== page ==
Saturday, March 2, 2013

Doc by Mary Doria Russell

DocDoc by Mary Doria Russell

My rating: 5 of 5 stars

Mary Doria Russell's novel Doc takes its readers back to Dodge City, Kansas in the mid nineteenth century. It's a period I've heard about, of course, but mostly through poorly researched films and old television shows. This book has a hard feel to it that makes it different. It feels as if this is closer to the way life really was in that time and place.

John Henry “Doc” Holliday is the main character. He was raised in a wealthy Georgian family prior to the civil war (or antebellum as he likes to say.) His mother died from tuberculosis and he has the same disease. After he finishes his studies to become a dentist, Doc leaves Georgia for Texas where he's been told the climate will be easier on his lungs.

In Texas, Doc starts a long relationship with a prostitute named Mary Katherine. Kate, as she is most often called, has a similar background to Holliday's. When she was young she seemed destined to have an aristocratic life, but circumstances changed and now she takes pride in simply making her own way through life. Doc and Kate like to talk about music and poetry and especially love to speak to each other in Latin. It seems to remind them of their heritage.

The book also covers the lives of the Earp brothers, Morgan, James, Virgil, and Wyatt, with the most concentration on Wyatt. The brothers become close friends with Doc Holliday and consider him to be family.

A great deal of the story is about the prostitutes (generally referred to as whores) living in Dodge City. It seems that most of the women there were either working girls or former working girls. Dodge City was a place that cattle drovers came to for fun, so it was filled with brothels and saloons where the men could gamble away their earnings. In one section Wyatt, who is living with a former prostitute, contemplates Doc's defense of the women. (note: I transposed this selection from the audio version, so the punctuation may be wrong.)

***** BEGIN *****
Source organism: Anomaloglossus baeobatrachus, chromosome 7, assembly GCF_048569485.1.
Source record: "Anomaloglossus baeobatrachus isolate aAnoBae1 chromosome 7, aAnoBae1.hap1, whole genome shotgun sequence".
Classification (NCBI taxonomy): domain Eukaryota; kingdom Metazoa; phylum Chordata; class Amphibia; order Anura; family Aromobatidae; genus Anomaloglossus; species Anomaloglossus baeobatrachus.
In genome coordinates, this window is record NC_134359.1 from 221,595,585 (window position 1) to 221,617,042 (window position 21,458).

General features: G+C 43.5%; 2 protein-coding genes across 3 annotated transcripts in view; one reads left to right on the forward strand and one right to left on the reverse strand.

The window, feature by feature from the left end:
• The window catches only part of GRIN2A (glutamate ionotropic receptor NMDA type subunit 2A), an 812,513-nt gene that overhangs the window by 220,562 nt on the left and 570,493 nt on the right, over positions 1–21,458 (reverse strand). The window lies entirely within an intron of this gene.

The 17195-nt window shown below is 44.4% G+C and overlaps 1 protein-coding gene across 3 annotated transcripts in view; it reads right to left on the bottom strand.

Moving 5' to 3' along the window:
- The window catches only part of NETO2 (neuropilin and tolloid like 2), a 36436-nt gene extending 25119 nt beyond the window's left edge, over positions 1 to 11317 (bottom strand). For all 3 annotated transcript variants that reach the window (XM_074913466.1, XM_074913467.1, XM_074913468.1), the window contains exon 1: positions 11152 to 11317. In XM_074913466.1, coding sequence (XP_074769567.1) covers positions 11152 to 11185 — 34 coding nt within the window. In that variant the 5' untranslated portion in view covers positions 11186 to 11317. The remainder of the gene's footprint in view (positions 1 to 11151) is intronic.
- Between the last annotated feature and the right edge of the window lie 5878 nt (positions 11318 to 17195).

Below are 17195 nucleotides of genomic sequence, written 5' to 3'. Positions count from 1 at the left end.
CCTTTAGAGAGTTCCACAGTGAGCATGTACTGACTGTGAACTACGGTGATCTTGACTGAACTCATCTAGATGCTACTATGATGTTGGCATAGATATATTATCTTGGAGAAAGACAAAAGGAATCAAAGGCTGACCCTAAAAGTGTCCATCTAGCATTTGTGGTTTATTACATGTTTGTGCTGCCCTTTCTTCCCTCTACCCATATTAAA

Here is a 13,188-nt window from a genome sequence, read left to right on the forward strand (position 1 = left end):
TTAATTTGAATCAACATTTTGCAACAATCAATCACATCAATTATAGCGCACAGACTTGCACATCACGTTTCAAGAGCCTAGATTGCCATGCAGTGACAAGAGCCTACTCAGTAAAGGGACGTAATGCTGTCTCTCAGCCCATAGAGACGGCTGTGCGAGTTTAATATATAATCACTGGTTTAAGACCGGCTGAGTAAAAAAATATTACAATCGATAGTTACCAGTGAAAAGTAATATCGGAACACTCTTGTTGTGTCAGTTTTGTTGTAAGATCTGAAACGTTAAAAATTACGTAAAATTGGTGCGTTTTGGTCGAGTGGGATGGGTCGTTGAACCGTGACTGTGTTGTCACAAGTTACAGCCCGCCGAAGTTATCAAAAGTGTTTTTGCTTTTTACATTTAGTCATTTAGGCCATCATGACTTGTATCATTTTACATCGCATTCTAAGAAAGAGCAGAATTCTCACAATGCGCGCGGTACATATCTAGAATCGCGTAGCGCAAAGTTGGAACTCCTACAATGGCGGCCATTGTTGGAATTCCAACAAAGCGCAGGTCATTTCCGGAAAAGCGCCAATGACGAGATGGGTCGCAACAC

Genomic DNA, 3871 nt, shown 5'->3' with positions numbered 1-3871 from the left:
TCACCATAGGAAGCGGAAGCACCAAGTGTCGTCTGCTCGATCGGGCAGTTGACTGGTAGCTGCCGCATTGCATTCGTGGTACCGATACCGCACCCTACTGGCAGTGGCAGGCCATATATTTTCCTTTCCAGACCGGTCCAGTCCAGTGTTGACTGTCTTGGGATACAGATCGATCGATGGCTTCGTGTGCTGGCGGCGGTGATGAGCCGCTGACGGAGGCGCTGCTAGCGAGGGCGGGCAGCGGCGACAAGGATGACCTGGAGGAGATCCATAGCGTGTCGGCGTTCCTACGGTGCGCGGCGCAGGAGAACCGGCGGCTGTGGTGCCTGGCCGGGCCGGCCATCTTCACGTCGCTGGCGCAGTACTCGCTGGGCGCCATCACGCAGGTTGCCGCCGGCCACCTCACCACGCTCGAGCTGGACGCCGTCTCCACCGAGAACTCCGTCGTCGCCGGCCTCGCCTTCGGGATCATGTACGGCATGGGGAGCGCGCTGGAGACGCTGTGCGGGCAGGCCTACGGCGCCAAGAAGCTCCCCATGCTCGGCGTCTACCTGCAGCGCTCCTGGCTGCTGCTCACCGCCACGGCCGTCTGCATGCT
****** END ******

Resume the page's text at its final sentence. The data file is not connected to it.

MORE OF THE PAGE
Personally Wyatt didn't think it took all that much nerve to lie back and let a man do what he wanted for a minute or two. The whores at his brother's place seemed to him hard and mercenary. Or loose and indifferent. Or silly and stupid. But he had to admit he didn't know much about any of them.

Doc Holliday was an educated and thoughtful man, so Wyatt made an effort to match up what he'd seen with what Doc said.

There might be something to it, he guessed. Later on he asked Mattie Blaylock about her life before and what her story was. At first she just looked at him like she couldn't decide if he was dumb or trying to trick her. “Honest,” he said. “I wanna know.”

“Well – they was doing it to me anyway,” she told him, “might as well get paid.”

It wasn't much to go on, but he did his best to treat her like she was a lady. The way Doc treated Kate.

And another section describes the way Kate teases General Eli Grier, a man with whom Doc has a personal issue that dates back to his life in Georgia. Kate is setting Grier up. This is from Grier's point of view.

Maybe, so for she wasn't that pretty, and she sure as hell didn't flatter a man. Whatever the reason, Eli Grier wanted her, but the bitch just toyed with him. Once, back in July, when he thought the deal was made, she fixed him with that flat-eyed stare of hers. Breasts half-exposed by negligent lace, she leaned toward him with a feral grin, letting him breathe in her perfume and her musk, daring him to touch her. He reached out and his fingers grazed that creamy flesh, he felt the barrel of a derringer .36 press against the ribs above his heart.

Her voice was husky, foreign, amused. “Let's see your cash,” she whispered. “For you? I cost a grand.”

Then, laughing, she swirled away, silk rustling, making him watch, infuriated, as she picked another man. “For you?” she cried breezily. “Five bucks!” And off she went, not even glancing over her soft, white shoulder as she led the dazzled Texan up quiet, carpeted stairs.

Along with the prostitution, Russell's novel is filled with gambling, fighting (with both guns and fists), and dealing with a disease as serious as tuberculosis was at that time. But there is a sense of optimism throughout the book. This is the story of people who live hard lives, but who make the most of what they have and care about each other along the way.

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